The spirit of adhocracy really resonates with me because it’s also what compelled me to start this blog and to revisit my creative practice. It’s process-driven, self reflexive, against bureaucracy and rigid structure, craft-based (as in artisanal, quality, opposition to mass produced), fluid and open. It’s an approach to work, and in the case of the exhibition – design, that while not altogether new is worth naming.
As Joseph Grima, co-curator of the Biennial notes, “Design is an act of observing, internalising, questioning and rethinking the prescribed responses to these queries, and thereby giving form to everyday life and collective space.”
So yes, adhocracy will be on my mind for the rest of the day…and hopefully something the Directors Collective will think on as we build something together.
I’ve been monitoring Random International’s Rain Room at the Barbican Centre since it’s launch, secretly hoping that work, or personal life, would somehow contrive to send me to London. Alas, with 12 days left and counting it seems I’ll not be able to experience it for myself. Still, it’s one of the most innovative experiences I’ve seen in recent memory and trust me, I spend a LOT of time scanning the web for trends in visitor experiences.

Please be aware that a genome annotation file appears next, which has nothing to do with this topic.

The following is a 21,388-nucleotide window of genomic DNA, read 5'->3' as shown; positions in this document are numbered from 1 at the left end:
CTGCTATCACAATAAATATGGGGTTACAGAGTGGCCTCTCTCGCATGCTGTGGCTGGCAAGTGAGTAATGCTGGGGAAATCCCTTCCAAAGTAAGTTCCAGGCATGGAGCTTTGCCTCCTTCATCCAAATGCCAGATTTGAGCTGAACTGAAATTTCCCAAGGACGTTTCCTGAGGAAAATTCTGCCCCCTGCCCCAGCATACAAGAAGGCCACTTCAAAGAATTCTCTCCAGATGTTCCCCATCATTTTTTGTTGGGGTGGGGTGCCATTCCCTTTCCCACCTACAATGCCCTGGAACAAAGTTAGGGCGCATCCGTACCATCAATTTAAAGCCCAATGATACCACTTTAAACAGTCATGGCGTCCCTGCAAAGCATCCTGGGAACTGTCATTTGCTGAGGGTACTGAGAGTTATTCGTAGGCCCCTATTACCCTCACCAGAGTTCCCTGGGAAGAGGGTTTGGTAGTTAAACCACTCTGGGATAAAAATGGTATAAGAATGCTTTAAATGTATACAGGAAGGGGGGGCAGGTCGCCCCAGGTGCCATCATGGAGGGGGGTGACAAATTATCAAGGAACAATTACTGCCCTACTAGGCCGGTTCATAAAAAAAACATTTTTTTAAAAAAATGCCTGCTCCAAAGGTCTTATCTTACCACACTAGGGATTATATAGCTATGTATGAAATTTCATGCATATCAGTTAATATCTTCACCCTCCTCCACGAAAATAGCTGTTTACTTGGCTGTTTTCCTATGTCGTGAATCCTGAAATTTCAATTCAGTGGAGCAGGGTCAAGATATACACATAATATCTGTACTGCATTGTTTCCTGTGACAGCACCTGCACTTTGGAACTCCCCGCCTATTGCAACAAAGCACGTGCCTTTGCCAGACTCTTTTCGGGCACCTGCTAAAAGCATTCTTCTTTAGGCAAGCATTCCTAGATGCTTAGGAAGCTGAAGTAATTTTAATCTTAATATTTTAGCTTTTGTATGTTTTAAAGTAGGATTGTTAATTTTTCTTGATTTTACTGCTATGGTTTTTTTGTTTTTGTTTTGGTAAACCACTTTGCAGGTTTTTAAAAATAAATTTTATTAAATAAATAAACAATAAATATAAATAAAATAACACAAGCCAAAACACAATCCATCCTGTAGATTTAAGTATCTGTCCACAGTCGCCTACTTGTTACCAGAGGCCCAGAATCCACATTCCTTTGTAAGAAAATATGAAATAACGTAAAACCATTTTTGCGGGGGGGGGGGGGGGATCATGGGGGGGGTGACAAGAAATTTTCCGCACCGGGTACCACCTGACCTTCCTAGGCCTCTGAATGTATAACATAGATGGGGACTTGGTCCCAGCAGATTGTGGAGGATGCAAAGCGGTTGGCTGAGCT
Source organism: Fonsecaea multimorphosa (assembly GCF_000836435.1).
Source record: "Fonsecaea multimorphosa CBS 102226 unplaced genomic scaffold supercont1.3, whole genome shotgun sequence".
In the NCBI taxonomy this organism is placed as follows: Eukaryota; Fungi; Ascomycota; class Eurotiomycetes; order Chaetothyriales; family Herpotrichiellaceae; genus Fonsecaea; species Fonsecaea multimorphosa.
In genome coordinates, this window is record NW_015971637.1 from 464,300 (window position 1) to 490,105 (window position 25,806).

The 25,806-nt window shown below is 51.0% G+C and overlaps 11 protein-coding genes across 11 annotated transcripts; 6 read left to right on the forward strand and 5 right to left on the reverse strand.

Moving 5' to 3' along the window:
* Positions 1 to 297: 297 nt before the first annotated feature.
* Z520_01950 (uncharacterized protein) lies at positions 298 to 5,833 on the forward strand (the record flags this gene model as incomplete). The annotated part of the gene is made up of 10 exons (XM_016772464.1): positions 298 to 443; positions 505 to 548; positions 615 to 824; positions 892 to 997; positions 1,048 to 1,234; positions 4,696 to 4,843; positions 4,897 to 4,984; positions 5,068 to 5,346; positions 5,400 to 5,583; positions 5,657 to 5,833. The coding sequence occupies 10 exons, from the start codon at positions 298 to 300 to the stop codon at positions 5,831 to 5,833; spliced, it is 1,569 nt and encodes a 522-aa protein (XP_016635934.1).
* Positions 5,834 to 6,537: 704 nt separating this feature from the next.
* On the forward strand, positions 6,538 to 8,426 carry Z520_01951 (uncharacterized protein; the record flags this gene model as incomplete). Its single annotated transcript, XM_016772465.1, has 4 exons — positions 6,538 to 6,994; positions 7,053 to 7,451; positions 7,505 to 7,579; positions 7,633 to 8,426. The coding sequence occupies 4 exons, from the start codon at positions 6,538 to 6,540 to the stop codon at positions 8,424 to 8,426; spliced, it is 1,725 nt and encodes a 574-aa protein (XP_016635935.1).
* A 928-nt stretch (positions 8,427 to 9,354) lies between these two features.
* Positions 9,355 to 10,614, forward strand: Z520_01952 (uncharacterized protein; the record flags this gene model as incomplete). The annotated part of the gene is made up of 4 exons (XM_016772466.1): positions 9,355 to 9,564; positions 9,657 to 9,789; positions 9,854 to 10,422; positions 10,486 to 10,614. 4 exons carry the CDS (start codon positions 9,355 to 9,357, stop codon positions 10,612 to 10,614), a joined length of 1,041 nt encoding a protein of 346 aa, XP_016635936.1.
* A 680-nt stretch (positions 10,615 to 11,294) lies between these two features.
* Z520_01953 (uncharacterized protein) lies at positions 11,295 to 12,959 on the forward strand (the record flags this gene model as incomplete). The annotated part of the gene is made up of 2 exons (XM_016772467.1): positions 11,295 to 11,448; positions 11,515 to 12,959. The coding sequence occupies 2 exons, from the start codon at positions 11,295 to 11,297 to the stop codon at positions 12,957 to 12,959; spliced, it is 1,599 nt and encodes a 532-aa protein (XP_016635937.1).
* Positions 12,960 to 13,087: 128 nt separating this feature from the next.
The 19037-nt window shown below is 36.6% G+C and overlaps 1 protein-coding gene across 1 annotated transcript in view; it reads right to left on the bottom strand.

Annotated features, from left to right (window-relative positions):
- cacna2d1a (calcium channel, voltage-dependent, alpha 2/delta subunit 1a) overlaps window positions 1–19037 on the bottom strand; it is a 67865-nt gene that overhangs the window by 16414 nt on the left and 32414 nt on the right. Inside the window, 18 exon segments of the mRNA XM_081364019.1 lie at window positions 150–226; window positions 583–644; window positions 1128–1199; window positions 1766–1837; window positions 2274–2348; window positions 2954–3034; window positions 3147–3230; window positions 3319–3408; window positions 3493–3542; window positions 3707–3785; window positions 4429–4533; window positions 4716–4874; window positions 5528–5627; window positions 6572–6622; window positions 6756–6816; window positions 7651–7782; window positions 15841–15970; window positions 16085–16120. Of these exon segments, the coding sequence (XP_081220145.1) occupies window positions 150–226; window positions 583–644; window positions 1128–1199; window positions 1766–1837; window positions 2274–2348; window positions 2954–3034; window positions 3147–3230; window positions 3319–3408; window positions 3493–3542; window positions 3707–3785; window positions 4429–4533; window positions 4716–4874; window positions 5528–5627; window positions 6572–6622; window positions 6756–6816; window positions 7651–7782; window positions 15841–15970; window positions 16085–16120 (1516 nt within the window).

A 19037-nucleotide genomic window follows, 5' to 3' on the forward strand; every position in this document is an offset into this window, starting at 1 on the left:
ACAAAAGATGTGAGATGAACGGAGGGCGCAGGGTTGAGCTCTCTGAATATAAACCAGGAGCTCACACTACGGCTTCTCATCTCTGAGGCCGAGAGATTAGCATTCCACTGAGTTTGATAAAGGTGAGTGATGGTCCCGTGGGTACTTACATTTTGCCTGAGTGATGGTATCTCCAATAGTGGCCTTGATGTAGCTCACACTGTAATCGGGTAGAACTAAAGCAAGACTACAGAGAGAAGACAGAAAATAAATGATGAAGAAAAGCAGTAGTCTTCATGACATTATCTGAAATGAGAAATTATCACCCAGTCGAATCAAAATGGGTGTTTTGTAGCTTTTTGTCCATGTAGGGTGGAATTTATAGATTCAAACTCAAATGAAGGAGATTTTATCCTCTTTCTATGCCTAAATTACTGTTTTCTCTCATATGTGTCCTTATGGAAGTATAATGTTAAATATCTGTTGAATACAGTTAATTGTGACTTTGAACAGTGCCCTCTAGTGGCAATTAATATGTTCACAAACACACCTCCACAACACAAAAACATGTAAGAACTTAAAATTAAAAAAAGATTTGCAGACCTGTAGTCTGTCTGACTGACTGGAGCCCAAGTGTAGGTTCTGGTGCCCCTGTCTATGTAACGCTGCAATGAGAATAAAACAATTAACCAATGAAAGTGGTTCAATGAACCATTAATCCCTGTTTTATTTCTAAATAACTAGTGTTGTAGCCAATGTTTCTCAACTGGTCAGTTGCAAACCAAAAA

I’ll sum up quickly what I think is most effective about Rain Room in three words: primordial, visceral, poetic. Random International takes something that we are all familiar with (rain) and makes it unexpected (ie – inside the Barbican Centre, and a rain that doesn’t make us wet). Conceptually simple, technically flawless. Perfection.
Took a break today from the slog to hit up the Design Exchange and Stefan Sagmeister’s The Happy Show. I wasn’t too sure what to expect. On the one hand, Sagmeister = automatic high expectations. On the other, a thematic show about happiness? Could go either way.
My friend probably summed it up best: “If it doesn’t make me happy I’m gonna punch Sagmeister in the throat!”
True to form it was a nicely designed show utilizing environmental graphics to full effect. It wasn’t so much a philosophical treatise on the nature of happiness (a good thing) as a light musing on the subject. Social scientific facts punctuated by Sagmeister’s perspective on work, creativity and what he’s learned about how to be happy. I think this exhibition will especially resonate with designers, artists and other creative types (I def. overheard a lot of murmurs of agreement), namely those who put their hearts on the line for a project/pay cheque.
It’s a good looking exhibit, there’s candy involved, and there’s a bike-powered interactive. Why the hell not? It runs until March 3, 2013.